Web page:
As floods continue to rock the iconic Italian city of Venice, environmental scientists are urging the world to take the record-breaking waters as a warning of things to come. Sergio Fagherazzi, a coastal geomorphologist at Boston University, was raised in the canal city and had strong words about what the floods mean for the world going forward.

“Venice is like a canary in a coal mine,” Fagherazzi told NBC News. “It’s possible to apply the same concept in the U.S., and it’s very relevant now for any low-lying area.”

Alberto Canestrelli, another Venice native and assistant professor of environmental engineering at the University of Florida, also expressed concern at the scale of the flooding in the city.

“I’m 39 years old and I’ve never seen this,” Canestrelli said. “I’ve never seen boats destroyed or gondolas stranded on top of the bridge. That was shocking. These things don’t usually happen.”

Flooding is far from uncommon in a city so close to the water as Venice. However, as climate change causes sea-levels to rise, catastrophic flooding like the kind that is currently leaving most of the city underwater is likely to become more and more common for coastal cities the world over. Some scientists even say that some areas could see severe flooding daily.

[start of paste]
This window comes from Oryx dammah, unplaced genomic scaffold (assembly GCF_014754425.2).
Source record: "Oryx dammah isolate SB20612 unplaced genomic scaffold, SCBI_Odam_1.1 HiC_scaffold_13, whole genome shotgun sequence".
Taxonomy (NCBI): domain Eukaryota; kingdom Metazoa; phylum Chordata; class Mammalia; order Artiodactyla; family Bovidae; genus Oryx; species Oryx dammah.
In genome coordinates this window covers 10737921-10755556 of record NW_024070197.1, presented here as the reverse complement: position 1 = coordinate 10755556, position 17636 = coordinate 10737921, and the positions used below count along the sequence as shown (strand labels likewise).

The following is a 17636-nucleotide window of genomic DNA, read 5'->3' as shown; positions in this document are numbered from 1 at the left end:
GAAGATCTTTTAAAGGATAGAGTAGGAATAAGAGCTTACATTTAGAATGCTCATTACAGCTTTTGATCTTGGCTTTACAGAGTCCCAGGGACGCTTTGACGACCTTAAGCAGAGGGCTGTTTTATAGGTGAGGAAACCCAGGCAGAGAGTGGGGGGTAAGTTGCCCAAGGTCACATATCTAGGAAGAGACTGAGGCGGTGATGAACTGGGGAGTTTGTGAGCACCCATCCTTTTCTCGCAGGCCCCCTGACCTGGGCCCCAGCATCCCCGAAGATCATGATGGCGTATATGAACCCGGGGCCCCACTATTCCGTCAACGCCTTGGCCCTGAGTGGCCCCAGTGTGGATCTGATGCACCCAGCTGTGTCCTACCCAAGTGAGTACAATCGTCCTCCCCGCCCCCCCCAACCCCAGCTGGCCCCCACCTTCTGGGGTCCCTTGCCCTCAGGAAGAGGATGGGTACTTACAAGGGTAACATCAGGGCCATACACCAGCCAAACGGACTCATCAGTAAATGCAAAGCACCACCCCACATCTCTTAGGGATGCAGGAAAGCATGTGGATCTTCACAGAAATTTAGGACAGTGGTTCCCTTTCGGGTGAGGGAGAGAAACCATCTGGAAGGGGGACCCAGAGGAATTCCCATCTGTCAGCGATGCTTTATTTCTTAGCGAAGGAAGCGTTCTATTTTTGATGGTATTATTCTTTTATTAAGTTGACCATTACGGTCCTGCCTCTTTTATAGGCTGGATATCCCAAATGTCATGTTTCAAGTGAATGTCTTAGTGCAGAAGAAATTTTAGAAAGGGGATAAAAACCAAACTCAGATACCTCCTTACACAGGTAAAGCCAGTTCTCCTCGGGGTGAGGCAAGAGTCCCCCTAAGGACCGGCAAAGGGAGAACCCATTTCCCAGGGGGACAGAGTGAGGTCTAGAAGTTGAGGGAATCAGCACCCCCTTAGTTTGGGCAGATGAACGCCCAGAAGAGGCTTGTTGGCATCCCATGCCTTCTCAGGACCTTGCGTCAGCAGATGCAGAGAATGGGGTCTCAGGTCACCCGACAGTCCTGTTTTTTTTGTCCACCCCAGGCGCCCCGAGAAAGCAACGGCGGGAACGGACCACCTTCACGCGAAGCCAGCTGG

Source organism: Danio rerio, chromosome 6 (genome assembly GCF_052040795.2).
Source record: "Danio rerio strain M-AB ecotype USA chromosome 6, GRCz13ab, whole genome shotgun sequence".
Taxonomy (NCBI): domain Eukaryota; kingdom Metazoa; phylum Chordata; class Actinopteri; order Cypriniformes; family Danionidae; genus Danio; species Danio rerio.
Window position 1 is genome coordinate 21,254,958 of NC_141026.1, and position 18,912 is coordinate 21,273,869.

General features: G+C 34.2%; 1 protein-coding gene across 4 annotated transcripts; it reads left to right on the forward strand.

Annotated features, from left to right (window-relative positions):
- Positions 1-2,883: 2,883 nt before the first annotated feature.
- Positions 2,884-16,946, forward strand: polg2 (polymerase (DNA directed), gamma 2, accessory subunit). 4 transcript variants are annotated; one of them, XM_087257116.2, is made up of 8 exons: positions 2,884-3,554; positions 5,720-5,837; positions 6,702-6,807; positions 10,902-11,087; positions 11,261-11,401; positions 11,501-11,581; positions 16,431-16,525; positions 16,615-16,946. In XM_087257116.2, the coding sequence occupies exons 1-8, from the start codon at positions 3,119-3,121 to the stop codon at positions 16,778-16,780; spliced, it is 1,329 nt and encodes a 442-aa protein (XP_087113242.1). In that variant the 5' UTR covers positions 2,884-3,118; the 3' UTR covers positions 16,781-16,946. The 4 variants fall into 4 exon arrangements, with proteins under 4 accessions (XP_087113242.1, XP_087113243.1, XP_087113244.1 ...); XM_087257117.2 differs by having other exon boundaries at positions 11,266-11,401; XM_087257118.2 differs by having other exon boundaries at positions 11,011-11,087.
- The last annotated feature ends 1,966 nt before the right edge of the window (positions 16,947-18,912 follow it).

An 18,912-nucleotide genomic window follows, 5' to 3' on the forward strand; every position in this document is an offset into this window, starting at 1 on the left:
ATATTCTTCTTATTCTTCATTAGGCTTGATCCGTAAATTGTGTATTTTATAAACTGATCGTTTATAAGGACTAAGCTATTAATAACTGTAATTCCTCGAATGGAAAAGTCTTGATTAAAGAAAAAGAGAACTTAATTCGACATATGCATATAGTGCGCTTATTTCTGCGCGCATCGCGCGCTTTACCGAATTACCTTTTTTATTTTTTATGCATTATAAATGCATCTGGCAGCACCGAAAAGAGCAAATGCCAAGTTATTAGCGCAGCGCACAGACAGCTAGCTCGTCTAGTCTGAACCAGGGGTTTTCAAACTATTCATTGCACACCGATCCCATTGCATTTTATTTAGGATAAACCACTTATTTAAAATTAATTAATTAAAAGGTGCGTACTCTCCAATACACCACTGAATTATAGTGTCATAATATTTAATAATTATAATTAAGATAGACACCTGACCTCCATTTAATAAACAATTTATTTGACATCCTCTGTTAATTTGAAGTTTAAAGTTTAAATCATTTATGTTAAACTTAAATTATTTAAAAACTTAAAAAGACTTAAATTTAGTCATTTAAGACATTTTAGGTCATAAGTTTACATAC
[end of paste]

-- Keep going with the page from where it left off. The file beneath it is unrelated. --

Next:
In Venice on Tuesday, floodwaters reached a high of 6 feet and 2 inches. This was 2 inches short of the record high from 1966 and the highest flood waters seen since then. Three floods have struck the city since that high on Tuesday, prompting the Italian government to declare a state of emergency on Wednesday. City officials estimate that hundreds of millions of euros worth of damage has been done so far.

The tourist-friendly area of St. Mark’s Square was one of the hardest-hit areas, prompting the closure of shops, museums, and the area’s famous Basilica. Authorities have also begun barricading canal-facing windows with sandbags to prevent water from flooding crypts beneath the square.